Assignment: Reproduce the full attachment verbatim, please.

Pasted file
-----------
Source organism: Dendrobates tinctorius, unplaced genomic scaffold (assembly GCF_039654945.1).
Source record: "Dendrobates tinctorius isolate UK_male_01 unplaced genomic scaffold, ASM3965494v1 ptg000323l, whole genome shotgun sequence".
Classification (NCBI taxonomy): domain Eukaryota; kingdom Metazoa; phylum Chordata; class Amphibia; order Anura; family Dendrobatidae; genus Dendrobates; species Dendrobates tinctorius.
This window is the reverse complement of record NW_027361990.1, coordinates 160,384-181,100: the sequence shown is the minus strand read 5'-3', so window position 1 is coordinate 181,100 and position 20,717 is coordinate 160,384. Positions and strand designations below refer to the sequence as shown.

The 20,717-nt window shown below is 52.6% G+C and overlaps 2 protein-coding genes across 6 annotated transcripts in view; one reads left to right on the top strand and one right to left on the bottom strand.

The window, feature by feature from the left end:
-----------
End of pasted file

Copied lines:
Source organism: Dendrobates tinctorius, unplaced genomic scaffold (assembly GCF_039654945.1).
Source record: "Dendrobates tinctorius isolate UK_male_01 unplaced genomic scaffold, ASM3965494v1 ptg000323l, whole genome shotgun sequence".
Classification (NCBI taxonomy): domain Eukaryota; kingdom Metazoa; phylum Chordata; class Amphibia; order Anura; family Dendrobatidae; genus Dendrobates; species Dendrobates tinctorius.
This window is the reverse complement of record NW_027361990.1, coordinates 160,384-181,100: the sequence shown is the minus strand read 5'-3', so window position 1 is coordinate 181,100 and position 20,717 is coordinate 160,384. Positions and strand designations below refer to the sequence as shown.

The 20,717-nt window shown below is 52.6% G+C and overlaps 2 protein-coding genes across 6 annotated transcripts in view; one reads left to right on the top strand and one right to left on the bottom strand.

The window, feature by feature from the left end: